At the recent Waste-to-Energy Exchange, organized by Greener Package and the American Institute for Chemical Engineers’ (AIChE) Institute for Sustainability (IfS), speaker Marco Castaldi confessed to the audience that he had initially struggled with putting together content for his presentation. Castaldi, assistant professor of Earth and Environmental Engineering at Columbia University, had been assigned the topic, “Technology Obstacles and Hurdles to WTE,” for the one-day event, held in early November at the NYIT Auditorium in New York City.
“When I thought about this title,” he said, “I thought, ‘This is interesting, there are no technological hurdles, so what are we going to do here.’” What he explained to the audience, made up of representatives from consumer packaged goods companies, WTE technology companies, industry associations, and packaging students, was that “it’s an understanding issue.”
“What I like to tell people when they ask me whether different waste-to-energy technologies and developments will work is, ‘Yes, they will work; the engineering is there. The question is, how do you present the information to get acceptance for waste-to-energy technology.’”
Because, as Castaldi and other speakers advised, the question of increasing the number of WTE facilities—there are 86 in the U.S. currently—is not one of technological hurdles. The major challenges to WTE include negative public perception and state and federal regulations, including overly restrictive EPA pollutant standards, according to Ted Michaels, partner/president of AJW, Inc./Energy Recovery Council.
Michaels also added, “There are projects all over the U.S. being considered, but people are against it in some areas, not necessarily due to WTE, they are just concerned about change.”
But as Castaldi and others gave evidence of at the event, WTE is a proven technology that offers a tremendous potential for homegrown, renewable fuel in the U.S. As Paul Gilman, Senior vice president and Chief Sustainability Officer of Covanta, said, “Energy from waste is a sustainable solution to disposing of post-recyclable waste, reducing greenhouse gas emissions and producing clean, renewable energy.”
Dispelling the WTE myths
So how did Castaldi illuminate this “understanding issue” during his presentation? Instead of enumerating nonexistent technological hurdles, Castaldi named a number of myths surrounding WTE, and dispelled them each using data.
One myth he touched on was the argument used by many WTE opponents that WTE discourages recycling. Through data of countries using WTE, Castaldi showed that “those countries that are extracting energy from materials actually have higher recycling rates.” Confirming this data, Gilman in his presentation added, “Communities with WTE facilities exceed the state-wide average recycling rate by 20%.”
Another concern with WTE, especially those with a NIMBY (not in my backyard) philosophy, is the amount of pollutants WTE facilities produce. But, Castaldi assured, “there have been orders of magnitude reductions in emissions” since the early days of incineration. “As we become more efficient, our processes get better,” he added. “So in general, today’s combustion systems are far below the emissions limits.”
One of the most striking analogies of the event was Castaldi’s comparison of the dioxins released in 100 years of a WTE facility’s operation with those released by fireworks. “There was a time when dioxins emissions were very high,” he began. “But now the dioxins have been properly removed, and what I like to point out is that the reality is that the amount of dioxins are tiny that are being emitted from WTE technologies, especially combustion technologies.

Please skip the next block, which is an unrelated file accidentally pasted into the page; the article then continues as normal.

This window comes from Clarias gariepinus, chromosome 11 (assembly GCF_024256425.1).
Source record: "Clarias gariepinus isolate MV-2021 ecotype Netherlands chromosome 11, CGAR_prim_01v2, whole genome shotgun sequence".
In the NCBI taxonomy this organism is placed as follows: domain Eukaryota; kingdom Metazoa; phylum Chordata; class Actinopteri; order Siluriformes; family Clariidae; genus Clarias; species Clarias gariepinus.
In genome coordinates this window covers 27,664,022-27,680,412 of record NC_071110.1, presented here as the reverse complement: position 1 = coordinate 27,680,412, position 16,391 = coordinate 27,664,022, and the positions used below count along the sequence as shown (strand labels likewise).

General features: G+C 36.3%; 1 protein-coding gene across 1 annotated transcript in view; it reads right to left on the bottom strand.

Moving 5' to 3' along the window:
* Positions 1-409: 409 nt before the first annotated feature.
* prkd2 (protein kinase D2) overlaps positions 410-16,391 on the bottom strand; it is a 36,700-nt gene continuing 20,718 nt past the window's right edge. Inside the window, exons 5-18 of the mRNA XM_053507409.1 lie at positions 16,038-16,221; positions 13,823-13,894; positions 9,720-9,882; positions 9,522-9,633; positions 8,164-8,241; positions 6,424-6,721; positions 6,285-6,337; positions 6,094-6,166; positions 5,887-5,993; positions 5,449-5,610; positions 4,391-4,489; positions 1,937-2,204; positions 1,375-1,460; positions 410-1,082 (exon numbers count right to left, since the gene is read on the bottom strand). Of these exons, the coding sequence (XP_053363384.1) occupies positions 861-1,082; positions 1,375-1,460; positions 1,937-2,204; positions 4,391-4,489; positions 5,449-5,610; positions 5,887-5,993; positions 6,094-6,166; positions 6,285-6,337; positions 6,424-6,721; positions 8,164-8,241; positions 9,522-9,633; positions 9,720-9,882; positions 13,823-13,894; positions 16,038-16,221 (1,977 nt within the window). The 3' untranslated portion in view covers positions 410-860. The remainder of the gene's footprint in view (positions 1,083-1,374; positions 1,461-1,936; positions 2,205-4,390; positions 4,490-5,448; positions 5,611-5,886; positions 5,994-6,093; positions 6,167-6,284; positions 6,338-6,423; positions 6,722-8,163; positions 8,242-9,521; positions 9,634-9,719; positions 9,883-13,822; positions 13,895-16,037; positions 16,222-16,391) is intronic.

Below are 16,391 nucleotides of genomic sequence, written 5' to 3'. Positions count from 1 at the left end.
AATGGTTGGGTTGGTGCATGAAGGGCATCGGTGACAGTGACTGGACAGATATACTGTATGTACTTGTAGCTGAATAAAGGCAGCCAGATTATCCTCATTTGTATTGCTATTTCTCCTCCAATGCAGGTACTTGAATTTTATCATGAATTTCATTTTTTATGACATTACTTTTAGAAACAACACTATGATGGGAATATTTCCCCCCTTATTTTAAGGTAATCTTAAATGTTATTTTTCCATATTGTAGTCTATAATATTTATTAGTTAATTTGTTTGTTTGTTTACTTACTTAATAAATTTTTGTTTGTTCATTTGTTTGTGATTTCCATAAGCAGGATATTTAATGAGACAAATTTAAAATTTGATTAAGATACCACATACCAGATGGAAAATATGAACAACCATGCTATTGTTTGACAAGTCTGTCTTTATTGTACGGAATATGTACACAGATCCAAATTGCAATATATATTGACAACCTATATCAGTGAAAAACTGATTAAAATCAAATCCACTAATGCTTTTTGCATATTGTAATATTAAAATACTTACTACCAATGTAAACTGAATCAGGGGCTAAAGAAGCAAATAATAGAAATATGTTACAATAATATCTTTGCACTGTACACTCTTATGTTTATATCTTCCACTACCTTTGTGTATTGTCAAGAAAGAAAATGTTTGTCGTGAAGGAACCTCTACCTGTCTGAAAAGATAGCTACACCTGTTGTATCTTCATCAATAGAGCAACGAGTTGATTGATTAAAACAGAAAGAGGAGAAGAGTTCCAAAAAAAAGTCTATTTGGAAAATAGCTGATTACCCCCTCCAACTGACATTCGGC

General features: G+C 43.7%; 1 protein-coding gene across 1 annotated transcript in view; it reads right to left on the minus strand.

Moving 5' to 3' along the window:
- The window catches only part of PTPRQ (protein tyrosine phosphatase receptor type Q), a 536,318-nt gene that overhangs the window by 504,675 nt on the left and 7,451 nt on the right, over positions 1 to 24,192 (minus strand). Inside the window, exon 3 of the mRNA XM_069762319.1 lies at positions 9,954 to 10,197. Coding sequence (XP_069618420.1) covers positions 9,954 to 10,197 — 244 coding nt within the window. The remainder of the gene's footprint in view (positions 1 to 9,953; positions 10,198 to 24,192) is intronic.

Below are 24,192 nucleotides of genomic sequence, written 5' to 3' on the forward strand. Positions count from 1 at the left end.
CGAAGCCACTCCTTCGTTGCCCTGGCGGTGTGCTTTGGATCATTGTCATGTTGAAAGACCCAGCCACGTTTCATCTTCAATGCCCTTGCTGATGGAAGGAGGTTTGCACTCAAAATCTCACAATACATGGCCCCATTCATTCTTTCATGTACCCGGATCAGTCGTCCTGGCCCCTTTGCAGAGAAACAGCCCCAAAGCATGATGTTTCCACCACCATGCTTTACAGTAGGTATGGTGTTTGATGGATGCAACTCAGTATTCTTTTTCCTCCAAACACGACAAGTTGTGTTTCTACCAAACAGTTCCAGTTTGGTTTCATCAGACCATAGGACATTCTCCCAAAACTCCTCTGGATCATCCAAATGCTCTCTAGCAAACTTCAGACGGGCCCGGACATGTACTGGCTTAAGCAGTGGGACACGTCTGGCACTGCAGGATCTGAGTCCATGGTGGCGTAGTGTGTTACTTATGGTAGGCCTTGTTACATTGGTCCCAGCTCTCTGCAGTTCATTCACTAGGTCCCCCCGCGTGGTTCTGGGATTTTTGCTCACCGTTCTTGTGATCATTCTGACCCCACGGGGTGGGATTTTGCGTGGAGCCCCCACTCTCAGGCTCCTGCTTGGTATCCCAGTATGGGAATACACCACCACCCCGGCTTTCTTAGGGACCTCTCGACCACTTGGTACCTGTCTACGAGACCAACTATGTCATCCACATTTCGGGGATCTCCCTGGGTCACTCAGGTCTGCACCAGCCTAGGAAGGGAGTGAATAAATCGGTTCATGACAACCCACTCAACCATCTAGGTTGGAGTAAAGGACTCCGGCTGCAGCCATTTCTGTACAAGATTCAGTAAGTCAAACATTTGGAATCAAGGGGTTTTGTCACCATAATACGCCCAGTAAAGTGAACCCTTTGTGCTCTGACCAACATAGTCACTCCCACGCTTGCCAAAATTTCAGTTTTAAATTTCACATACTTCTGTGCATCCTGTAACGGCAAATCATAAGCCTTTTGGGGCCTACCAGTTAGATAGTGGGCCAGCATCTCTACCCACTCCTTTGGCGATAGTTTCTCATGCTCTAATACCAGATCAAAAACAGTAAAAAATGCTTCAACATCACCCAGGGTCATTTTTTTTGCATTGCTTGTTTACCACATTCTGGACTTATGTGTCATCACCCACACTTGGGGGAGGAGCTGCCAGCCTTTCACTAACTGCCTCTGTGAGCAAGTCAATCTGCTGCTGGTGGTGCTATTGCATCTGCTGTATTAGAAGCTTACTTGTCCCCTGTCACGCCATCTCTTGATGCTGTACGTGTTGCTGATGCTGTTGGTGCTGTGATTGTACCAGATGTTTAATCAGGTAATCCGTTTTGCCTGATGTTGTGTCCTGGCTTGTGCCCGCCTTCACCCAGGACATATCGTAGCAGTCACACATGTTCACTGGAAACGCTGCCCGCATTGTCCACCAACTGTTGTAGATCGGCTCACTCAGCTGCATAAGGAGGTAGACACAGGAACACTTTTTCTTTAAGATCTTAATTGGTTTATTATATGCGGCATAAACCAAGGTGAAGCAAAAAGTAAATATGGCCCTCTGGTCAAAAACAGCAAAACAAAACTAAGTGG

“What I tried to do is put it on the scale of something we understand. If we look at 100 years of a WTE plant operation, the amount of dioxins that a WTE plant releases in 100 years is the same amount of dioxins fireworks release in 15 minutes.”
Castaldi went on to discuss six other myths, including arguments that WTE is incompatible with renewable systems or composting, concluding, “Waste-to-energy and thermal conversion cuts across all sustainable fronts in terms of energy, health, environment, land resources, and economics. And it’s definitely growing worldwide in terms of not only perception, but also development.”
Let science guide decision-making
Another presentation, by Lise Laurin, director of EarthShift, entitled, “Measuring Impacts—Life Cycle Assessment and Total Cost Assessment of Waste-to-Energy,” emphasized that science-based evaluation via LCA and TCA is key to fully understanding the impacts of WTE.
Laurin walked through the LCA categories that would be relevant using the Global Packaging Project’s protocol during a WTE plant LCA. But she also noted, “It’s not just an environmental decision; it’s also a social decision. There are some things that cannot be looked at via the LCA.”
To assess NIMBY, she advised, look at the TCA (also known as the sustainability ROI), as well the economic, social, and environmental impacts. “This allows you to look at it from the perspective of all the stakeholders,” she said.
As Greener Package readers have no doubt heard many times before in regard to many new sustainability technologies and processes, Laurin concluded, “Sustainability is a journey. What is the right answer today many not be the right answer tomorrow. But you have to go ahead and begin the LCA process and do the best you can.”
Second opportunity to participate in exchange
On Dec.8 from 2 to 3:30 p.m. EST, Greener Package and AIChE will be offering a 90-minute webinar—Opportunities and Challenges of WTE—based on the Waste-to-Energy Exchange. Presenters from the face-to-face event will be on hand to answer questions during a live Q & A following the broadcast.